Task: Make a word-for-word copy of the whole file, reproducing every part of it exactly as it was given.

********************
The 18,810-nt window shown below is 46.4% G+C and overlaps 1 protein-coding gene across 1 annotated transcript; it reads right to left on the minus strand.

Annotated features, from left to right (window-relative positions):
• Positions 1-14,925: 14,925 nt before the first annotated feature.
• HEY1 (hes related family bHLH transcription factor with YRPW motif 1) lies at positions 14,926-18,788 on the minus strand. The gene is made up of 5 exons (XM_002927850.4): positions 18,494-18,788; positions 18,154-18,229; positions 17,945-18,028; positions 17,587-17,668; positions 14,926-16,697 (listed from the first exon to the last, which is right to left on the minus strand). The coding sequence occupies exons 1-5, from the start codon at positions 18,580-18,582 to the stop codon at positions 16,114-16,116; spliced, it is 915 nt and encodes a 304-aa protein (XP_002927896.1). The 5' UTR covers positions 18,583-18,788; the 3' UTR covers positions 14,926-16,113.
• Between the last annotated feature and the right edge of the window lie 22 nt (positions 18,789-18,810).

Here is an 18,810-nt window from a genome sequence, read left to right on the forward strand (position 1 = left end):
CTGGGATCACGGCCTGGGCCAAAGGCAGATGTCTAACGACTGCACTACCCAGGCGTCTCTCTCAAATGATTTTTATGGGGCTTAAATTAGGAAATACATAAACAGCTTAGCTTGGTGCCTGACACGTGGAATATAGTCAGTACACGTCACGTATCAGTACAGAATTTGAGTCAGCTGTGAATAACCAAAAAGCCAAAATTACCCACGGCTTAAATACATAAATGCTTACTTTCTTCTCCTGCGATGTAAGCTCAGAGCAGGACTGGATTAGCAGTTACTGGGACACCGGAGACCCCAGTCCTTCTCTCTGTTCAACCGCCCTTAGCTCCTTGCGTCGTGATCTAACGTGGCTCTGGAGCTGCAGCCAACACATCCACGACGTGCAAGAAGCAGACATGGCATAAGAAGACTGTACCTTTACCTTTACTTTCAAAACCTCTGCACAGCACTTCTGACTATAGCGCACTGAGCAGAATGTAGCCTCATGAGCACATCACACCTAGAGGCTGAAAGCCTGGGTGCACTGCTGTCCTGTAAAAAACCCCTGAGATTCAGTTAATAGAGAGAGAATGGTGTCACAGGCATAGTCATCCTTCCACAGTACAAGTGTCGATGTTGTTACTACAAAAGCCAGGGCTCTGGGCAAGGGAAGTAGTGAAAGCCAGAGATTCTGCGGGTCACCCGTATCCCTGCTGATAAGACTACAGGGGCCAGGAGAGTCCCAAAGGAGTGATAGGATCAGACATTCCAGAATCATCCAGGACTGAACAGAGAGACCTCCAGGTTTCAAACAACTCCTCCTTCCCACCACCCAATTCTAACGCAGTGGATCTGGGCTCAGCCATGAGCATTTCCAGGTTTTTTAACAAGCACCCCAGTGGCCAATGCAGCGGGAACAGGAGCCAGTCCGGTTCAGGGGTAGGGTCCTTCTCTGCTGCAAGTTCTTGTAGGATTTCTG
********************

The 18,810-nt window shown below is 46.4% G+C and overlaps 1 protein-coding gene across 1 annotated transcript; it reads right to left on the minus strand.

Annotated features, from left to right (window-relative positions):
• Positions 1-14,925: 14,925 nt before the first annotated feature.
• HEY1 (hes related family bHLH transcription factor with YRPW motif 1) lies at positions 14,926-18,788 on the minus strand. The gene is made up of 5 exons (XM_002927850.4): positions 18,494-18,788; positions 18,154-18,229; positions 17,945-18,028; positions 17,587-17,668; positions 14,926-16,697 (listed from the first exon to the last, which is right to left on the minus strand). The coding sequence occupies exons 1-5, from the start codon at positions 18,580-18,582 to the stop codon at positions 16,114-16,116; spliced, it is 915 nt and encodes a 304-aa protein (XP_002927896.1). The 5' UTR covers positions 18,583-18,788; the 3' UTR covers positions 14,926-16,113.
• Between the last annotated feature and the right edge of the window lie 22 nt (positions 18,789-18,810).

Here is an 18,810-nt window from a genome sequence, read left to right on the forward strand (position 1 = left end):
CTGGGATCACGGCCTGGGCCAAAGGCAGATGTCTAACGACTGCACTACCCAGGCGTCTCTCTCAAATGATTTTTATGGGGCTTAAATTAGGAAATACATAAACAGCTTAGCTTGGTGCCTGACACGTGGAATATAGTCAGTACACGTCACGTATCAGTACAGAATTTGAGTCAGCTGTGAATAACCAAAAAGCCAAAATTACCCACGGCTTAAATACATAAATGCTTACTTTCTTCTCCTGCGATGTAAGCTCAGAGCAGGACTGGATTAGCAGTTACTGGGACACCGGAGACCCCAGTCCTTCTCTCTGTTCAACCGCCCTTAGCTCCTTGCGTCGTGATCTAACGTGGCTCTGGAGCTGCAGCCAACACATCCACGACGTGCAAGAAGCAGACATGGCATAAGAAGACTGTACCTTTACCTTTACTTTCAAAACCTCTGCACAGCACTTCTGACTATAGCGCACTGAGCAGAATGTAGCCTCATGAGCACATCACACCTAGAGGCTGAAAGCCTGGGTGCACTGCTGTCCTGTAAAAAACCCCTGAGATTCAGTTAATAGAGAGAGAATGGTGTCACAGGCATAGTCATCCTTCCACAGTACAAGTGTCGATGTTGTTACTACAAAAGCCAGGGCTCTGGGCAAGGGAAGTAGTGAAAGCCAGAGATTCTGCGGGTCACCCGTATCCCTGCTGATAAGACTACAGGGGCCAGGAGAGTCCCAAAGGAGTGATAGGATCAGACATTCCAGAATCATCCAGGACTGAACAGAGAGACCTCCAGGTTTCAAACAACTCCTCCTTCCCACCACCCAATTCTAACGCAGTGGATCTGGGCTCAGCCATGAGCATTTCCAGGTTTTTTAACAAGCACCCCAGTGGCCAATGCAGCGGGAACAGGAGCCAGTCCGGTTCAGGGGTAGGGTCCTTCTCTGCTGCAAGTTCTTGTAGGATTTCTG